Using adjuncts helps Towson U. serve students The Sun's...


April 25, 2002

Using adjuncts helps Towson U. serve students

The Sun's recent editorial criticizing Towson University's use of adjunct professors was misleading ("Growing up at Towson U.," April 10).

First, one can only guess at the number of classes at research universities, private and public, taught by graduate students. This brand of part-timer is, more often than not, fresh out of undergraduate school and frequently has no experience.

If a real professor does teach undergraduates, especially freshmen, the classes are so large students in the back of the room need binoculars to find him or her.

Compare this with the average size of a Towson class -- 30 students.

Second, Towson is not alone in using adjunct professors; nearly every public institution like ours in the country does this. Like Towson, these institutions value small classes instructed by qualified, experienced individuals. Using adjuncts makes this possible.

Third, all of Towson's adjunct professors are trained in their disciplines, and many hold doctorates. And many are members of our professional staff, have advanced degrees and are as accessible to their students as full-time faculty.

Adjunct faculty bring rich work experience to the classroom and, in my experience, are deeply committed to their students. They are an asset to Towson University.

Margaret E. Faulkner


The writer is associate vice president for student academic services at Towson University.

State system denies Towson any stature

As a graduate of Towson University, I was appalled by the comments outgoing University System of Maryland Chancellor Donald N. Langenberg made to [Sun staff writer] Mike Bowler ("A legacy of steady leadership," April 17).

From its inception, the university system has always looked to those of us on the outside a lot less like a merger of two redundant systems than like a hostile takeover by one system to ensure its ongoing dominance of the other.

As he looked back over the accomplishments of his administration, Dr. Langenberg found it impossible to praise even one school not featuring "University of Maryland" in its official name. He and the regents apparently find it impossible to fund these schools as well.

Maybe my school should change its name to "University of Maryland at Towson" to get the respect it deserves.

Dr. Langenberg needs to be reminded that there are 11 jewels in the USM crown. I hope our incoming chancellor is already aware of this fact.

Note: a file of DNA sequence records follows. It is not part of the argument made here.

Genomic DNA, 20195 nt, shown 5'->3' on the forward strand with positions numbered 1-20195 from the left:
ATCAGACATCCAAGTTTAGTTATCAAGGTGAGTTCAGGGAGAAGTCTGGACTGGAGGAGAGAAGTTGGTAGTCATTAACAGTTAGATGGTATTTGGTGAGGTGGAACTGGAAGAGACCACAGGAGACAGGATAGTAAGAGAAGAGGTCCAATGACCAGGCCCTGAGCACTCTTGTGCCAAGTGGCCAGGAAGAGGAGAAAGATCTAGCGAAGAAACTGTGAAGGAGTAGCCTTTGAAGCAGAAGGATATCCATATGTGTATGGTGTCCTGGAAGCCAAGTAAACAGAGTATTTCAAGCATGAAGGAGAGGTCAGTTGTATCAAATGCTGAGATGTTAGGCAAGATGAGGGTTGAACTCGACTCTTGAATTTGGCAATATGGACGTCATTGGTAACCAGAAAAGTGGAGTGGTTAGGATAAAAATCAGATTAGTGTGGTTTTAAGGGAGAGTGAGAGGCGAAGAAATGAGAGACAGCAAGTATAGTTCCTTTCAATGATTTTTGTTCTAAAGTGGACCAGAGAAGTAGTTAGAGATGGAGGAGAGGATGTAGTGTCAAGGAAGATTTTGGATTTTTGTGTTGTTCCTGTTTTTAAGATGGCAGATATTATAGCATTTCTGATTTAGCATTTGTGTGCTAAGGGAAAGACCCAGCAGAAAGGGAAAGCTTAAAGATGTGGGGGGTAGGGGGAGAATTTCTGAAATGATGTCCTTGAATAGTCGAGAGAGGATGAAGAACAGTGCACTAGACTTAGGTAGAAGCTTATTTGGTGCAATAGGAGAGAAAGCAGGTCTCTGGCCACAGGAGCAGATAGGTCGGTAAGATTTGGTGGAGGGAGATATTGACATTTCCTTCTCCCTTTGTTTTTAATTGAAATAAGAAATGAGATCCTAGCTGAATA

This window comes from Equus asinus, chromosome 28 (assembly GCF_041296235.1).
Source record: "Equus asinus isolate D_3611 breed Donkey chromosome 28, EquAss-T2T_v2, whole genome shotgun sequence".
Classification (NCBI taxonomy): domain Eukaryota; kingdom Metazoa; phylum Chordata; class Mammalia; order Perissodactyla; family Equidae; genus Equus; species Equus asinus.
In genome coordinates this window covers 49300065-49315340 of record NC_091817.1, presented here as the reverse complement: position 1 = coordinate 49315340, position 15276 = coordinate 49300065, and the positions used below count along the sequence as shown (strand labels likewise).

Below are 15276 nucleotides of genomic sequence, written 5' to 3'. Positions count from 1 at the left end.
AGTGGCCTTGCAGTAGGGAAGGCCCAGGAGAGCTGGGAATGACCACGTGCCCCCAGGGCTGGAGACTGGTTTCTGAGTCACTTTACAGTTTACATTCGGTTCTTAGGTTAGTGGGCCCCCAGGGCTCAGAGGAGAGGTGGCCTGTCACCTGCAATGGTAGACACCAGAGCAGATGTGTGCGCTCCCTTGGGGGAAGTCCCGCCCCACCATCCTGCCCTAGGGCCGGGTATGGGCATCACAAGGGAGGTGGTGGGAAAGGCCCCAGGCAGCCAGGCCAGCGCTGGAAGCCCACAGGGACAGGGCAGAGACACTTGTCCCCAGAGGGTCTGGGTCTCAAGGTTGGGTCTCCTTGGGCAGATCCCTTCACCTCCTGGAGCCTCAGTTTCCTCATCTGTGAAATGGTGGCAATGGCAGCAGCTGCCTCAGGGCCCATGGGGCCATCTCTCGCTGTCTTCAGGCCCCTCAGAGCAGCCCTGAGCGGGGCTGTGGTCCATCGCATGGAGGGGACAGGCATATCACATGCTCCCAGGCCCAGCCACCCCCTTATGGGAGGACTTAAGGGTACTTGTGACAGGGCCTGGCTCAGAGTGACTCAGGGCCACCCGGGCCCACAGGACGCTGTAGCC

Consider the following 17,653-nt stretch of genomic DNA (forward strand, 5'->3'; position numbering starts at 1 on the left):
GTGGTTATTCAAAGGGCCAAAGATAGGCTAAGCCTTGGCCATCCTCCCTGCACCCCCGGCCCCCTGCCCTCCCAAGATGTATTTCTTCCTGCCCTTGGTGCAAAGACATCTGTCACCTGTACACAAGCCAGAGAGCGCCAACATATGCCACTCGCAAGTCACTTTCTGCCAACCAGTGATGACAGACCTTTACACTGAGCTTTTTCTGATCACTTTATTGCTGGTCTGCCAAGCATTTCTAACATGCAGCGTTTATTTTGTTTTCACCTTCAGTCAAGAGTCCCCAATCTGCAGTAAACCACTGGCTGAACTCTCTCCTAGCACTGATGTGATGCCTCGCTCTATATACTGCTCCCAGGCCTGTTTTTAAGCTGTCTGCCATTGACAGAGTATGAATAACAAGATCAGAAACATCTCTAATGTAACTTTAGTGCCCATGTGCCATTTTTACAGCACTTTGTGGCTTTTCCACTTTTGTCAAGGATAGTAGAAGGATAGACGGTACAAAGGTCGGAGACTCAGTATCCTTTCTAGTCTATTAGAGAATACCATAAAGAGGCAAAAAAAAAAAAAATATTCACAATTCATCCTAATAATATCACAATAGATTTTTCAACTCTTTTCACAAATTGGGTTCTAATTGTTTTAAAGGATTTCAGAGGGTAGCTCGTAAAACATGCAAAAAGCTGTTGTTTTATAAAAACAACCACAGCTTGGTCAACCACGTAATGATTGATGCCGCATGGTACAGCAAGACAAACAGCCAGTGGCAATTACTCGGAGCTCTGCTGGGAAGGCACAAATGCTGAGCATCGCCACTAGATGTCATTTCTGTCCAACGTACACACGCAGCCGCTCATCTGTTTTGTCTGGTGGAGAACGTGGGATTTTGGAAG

Peter White


Asset trusts protect hard-earned savings

Jay Hancock's column "Cook Islands and other safe places to hide uneasy money" (April 14) unfairly depicts the use of the Cook Islands asset protection trust.

The Cook Islands (like the states of Alaska, Delaware, Nevada and Rhode Island and approximately 60 nations) have adopted asset protection legislation to counteract the abuses that have surfaced in our highly litigious society.

Years ago, a lawsuit was an exception rather than the rule. Unfortunately, this is no longer the case, and responsible people turn to asset protection trusts to preserve their hard-earned savings.

Mr. Hancock implies that asset protection trusts are inherently wrong and abusive. This simply is not the case; asset protection trusts are as good, or as bad, as the people who utilize them.

Maurice Offit

Owings Mills

Red-light cameras aren't working well

I read with interest the story about Charles Ricketts' red-light ticket and the steps he took because the car involved wasn't his vehicle ("Erroneous ticket drives motorist to distraction," April 18).

The April 23 paper has an article about others suffering the same fate ("Other drivers getting the red light runaround").

I'm sure there are a lot more people out there who have gone through this injustice. It seems like the cameras and the people reading their results aren't working that well.

My recommendation is: If you didn't do it, please don't pay the fine.

Elaine Walbeck


Color-coded alerts won't stop terrorism

Jill Jacobs was right about homeland security czar Tom Ridge's new terrorism alert code ("Terrorism alert code leaves us a little blue," Opinion

Commentary, April 4).

The country is on a yellow state of alert, meaning there is a "significant" risk of attack, and the government asks law enforcement to remain at an elevated state of alert.

But why wouldn't they be watching the country with caution regardless? Anyone not under a rock (or in a cave) these past seven months should know we are a target for the world of terrorism.

The colors might let us know how we stand in this battle on terrorism. But what is to keep another unexpected attack from happening, no matter what color we are on?

Scott Smith


Burying Israel's finds distorts the conflict

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